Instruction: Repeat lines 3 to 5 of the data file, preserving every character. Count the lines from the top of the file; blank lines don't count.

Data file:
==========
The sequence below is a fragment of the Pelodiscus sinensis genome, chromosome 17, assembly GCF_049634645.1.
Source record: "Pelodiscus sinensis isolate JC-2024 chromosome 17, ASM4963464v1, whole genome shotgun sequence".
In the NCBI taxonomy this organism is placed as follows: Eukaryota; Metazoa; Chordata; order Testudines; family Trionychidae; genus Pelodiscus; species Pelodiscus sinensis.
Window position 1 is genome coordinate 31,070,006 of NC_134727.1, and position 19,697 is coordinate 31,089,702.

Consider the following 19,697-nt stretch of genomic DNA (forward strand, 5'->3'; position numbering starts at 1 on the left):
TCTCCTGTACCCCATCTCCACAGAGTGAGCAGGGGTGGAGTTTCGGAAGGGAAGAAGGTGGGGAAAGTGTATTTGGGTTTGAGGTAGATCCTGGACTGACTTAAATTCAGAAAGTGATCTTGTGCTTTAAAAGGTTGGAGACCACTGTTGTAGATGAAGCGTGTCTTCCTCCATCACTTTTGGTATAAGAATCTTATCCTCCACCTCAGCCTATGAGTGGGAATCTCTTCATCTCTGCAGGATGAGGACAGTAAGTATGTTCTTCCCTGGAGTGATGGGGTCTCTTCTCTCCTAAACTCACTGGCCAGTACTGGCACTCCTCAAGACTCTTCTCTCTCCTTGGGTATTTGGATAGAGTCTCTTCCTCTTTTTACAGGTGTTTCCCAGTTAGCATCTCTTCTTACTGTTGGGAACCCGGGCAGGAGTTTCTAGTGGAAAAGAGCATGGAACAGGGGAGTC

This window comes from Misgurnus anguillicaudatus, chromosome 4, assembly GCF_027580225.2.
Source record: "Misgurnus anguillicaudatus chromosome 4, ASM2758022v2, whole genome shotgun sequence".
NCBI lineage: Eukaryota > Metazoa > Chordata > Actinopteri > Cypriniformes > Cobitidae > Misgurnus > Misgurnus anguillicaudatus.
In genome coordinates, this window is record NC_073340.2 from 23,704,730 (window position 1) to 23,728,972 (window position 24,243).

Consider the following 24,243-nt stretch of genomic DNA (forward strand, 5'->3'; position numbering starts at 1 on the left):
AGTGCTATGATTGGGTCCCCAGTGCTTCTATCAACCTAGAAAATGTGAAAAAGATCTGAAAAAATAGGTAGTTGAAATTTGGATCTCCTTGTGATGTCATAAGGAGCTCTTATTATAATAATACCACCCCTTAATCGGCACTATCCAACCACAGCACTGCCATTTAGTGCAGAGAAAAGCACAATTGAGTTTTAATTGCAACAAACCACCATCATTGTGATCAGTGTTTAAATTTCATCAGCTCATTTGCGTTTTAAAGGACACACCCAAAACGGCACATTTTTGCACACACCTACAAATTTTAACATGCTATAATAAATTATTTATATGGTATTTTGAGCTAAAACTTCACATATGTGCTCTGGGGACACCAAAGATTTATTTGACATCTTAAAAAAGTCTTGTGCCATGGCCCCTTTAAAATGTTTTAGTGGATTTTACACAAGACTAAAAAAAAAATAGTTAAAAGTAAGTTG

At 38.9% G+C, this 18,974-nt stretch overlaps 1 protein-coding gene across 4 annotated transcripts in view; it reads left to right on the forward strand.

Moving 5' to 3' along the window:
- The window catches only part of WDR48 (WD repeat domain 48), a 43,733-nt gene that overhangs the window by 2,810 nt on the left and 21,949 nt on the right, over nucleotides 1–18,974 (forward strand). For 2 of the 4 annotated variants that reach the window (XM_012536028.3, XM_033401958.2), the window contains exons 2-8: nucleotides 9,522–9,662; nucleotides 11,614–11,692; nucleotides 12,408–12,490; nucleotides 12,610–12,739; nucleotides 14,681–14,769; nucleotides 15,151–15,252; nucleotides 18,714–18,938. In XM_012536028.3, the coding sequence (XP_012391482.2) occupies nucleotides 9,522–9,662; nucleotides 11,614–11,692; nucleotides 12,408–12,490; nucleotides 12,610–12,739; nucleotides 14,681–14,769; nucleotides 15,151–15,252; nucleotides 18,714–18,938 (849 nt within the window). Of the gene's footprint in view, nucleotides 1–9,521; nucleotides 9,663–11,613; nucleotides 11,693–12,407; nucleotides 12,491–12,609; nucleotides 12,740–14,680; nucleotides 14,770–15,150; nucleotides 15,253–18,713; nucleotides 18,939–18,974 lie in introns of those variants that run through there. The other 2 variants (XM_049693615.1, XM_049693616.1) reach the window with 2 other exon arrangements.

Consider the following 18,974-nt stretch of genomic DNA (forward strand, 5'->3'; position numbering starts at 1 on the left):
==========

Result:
In the NCBI taxonomy this organism is placed as follows: Eukaryota; Metazoa; Chordata; order Testudines; family Trionychidae; genus Pelodiscus; species Pelodiscus sinensis.
Window position 1 is genome coordinate 31,070,006 of NC_134727.1, and position 19,697 is coordinate 31,089,702.

Consider the following 19,697-nt stretch of genomic DNA (forward strand, 5'->3'; position numbering starts at 1 on the left):